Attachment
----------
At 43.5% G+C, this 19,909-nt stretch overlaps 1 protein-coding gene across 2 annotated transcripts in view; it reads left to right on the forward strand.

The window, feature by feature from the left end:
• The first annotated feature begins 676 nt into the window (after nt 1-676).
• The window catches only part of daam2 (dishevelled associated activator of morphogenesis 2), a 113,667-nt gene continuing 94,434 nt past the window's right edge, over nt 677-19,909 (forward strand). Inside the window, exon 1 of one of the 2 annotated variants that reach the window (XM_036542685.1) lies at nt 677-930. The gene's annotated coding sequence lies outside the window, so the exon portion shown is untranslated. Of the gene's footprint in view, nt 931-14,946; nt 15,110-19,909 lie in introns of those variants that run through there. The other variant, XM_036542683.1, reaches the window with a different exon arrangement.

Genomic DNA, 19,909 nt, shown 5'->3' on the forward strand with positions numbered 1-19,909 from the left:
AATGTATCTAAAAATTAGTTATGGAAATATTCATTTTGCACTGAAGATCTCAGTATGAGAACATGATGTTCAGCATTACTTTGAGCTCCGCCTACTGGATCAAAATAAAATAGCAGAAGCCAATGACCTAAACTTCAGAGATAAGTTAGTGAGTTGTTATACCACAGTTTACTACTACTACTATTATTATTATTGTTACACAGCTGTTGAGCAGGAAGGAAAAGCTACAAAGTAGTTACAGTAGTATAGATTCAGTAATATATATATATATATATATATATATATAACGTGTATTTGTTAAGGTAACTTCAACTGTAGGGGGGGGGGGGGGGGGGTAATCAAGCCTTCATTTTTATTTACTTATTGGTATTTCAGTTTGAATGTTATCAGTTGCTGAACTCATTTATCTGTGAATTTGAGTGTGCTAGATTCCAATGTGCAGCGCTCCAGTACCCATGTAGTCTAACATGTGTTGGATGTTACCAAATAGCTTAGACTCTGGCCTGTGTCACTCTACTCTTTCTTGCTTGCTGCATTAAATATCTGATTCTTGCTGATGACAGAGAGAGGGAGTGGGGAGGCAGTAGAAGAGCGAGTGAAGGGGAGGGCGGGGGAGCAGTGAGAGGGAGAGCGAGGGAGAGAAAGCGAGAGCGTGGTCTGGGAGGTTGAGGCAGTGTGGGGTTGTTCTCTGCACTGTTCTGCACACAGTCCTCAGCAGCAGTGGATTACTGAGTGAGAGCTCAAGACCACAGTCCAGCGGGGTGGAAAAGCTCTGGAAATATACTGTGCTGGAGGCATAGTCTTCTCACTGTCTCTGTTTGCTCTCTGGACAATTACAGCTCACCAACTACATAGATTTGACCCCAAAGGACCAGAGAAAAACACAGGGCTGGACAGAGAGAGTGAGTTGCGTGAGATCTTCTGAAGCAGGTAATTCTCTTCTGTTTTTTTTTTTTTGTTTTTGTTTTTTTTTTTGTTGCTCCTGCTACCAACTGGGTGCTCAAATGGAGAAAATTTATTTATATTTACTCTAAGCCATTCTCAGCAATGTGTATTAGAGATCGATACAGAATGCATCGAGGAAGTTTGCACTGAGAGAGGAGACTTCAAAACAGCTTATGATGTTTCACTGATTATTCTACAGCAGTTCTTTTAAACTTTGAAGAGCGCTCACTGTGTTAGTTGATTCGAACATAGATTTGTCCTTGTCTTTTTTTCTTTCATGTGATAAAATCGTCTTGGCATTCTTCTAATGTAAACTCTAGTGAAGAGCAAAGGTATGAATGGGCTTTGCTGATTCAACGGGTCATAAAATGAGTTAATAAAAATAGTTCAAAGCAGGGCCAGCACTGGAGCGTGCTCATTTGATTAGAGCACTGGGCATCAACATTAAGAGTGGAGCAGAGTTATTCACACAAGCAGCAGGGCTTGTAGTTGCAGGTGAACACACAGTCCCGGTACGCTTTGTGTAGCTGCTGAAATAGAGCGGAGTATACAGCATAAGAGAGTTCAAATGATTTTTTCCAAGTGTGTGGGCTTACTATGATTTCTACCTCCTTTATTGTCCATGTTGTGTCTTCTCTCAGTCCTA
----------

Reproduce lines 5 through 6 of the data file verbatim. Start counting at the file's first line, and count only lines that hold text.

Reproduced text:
Genomic DNA, 19,909 nt, shown 5'->3' on the forward strand with positions numbered 1-19,909 from the left:
AATGTATCTAAAAATTAGTTATGGAAATATTCATTTTGCACTGAAGATCTCAGTATGAGAACATGATGTTCAGCATTACTTTGAGCTCCGCCTACTGGATCAAAATAAAATAGCAGAAGCCAATGACCTAAACTTCAGAGATAAGTTAGTGAGTTGTTATACCACAGTTTACTACTACTACTATTATTATTATTGTTACACAGCTGTTGAGCAGGAAGGAAAAGCTACAAAGTAGTTACAGTAGTATAGATTCAGTAATATATATATATATATATATATATATATAACGTGTATTTGTTAAGGTAACTTCAACTGTAGGGGGGGGGGGGGGGGGGTAATCAAGCCTTCATTTTTATTTACTTATTGGTATTTCAGTTTGAATGTTATCAGTTGCTGAACTCATTTATCTGTGAATTTGAGTGTGCTAGATTCCAATGTGCAGCGCTCCAGTACCCATGTAGTCTAACATGTGTTGGATGTTACCAAATAGCTTAGACTCTGGCCTGTGTCACTCTACTCTTTCTTGCTTGCTGCATTAAATATCTGATTCTTGCTGATGACAGAGAGAGGGAGTGGGGAGGCAGTAGAAGAGCGAGTGAAGGGGAGGGCGGGGGAGCAGTGAGAGGGAGAGCGAGGGAGAGAAAGCGAGAGCGTGGTCTGGGAGGTTGAGGCAGTGTGGGGTTGTTCTCTGCACTGTTCTGCACACAGTCCTCAGCAGCAGTGGATTACTGAGTGAGAGCTCAAGACCACAGTCCAGCGGGGTGGAAAAGCTCTGGAAATATACTGTGCTGGAGGCATAGTCTTCTCACTGTCTCTGTTTGCTCTCTGGACAATTACAGCTCACCAACTACATAGATTTGACCCCAAAGGACCAGAGAAAAACACAGGGCTGGACAGAGAGAGTGAGTTGCGTGAGATCTTCTGAAGCAGGTAATTCTCTTCTGTTTTTTTTTTTTTGTTTTTGTTTTTTTTTTTGTTGCTCCTGCTACCAACTGGGTGCTCAAATGGAGAAAATTTATTTATATTTACTCTAAGCCATTCTCAGCAATGTGTATTAGAGATCGATACAGAATGCATCGAGGAAGTTTGCACTGAGAGAGGAGACTTCAAAACAGCTTATGATGTTTCACTGATTATTCTACAGCAGTTCTTTTAAACTTTGAAGAGCGCTCACTGTGTTAGTTGATTCGAACATAGATTTGTCCTTGTCTTTTTTTCTTTCATGTGATAAAATCGTCTTGGCATTCTTCTAATGTAAACTCTAGTGAAGAGCAAAGGTATGAATGGGCTTTGCTGATTCAACGGGTCATAAAATGAGTTAATAAAAATAGTTCAAAGCAGGGCCAGCACTGGAGCGTGCTCATTTGATTAGAGCACTGGGCATCAACATTAAGAGTGGAGCAGAGTTATTCACACAAGCAGCAGGGCTTGTAGTTGCAGGTGAACACACAGTCCCGGTACGCTTTGTGTAGCTGCTGAAATAGAGCGGAGTATACAGCATAAGAGAGTTCAAATGATTTTTTCCAAGTGTGTGGGCTTACTATGATTTCTACCTCCTTTATTGTCCATGTTGTGTCTTCTCTCAGTCCTA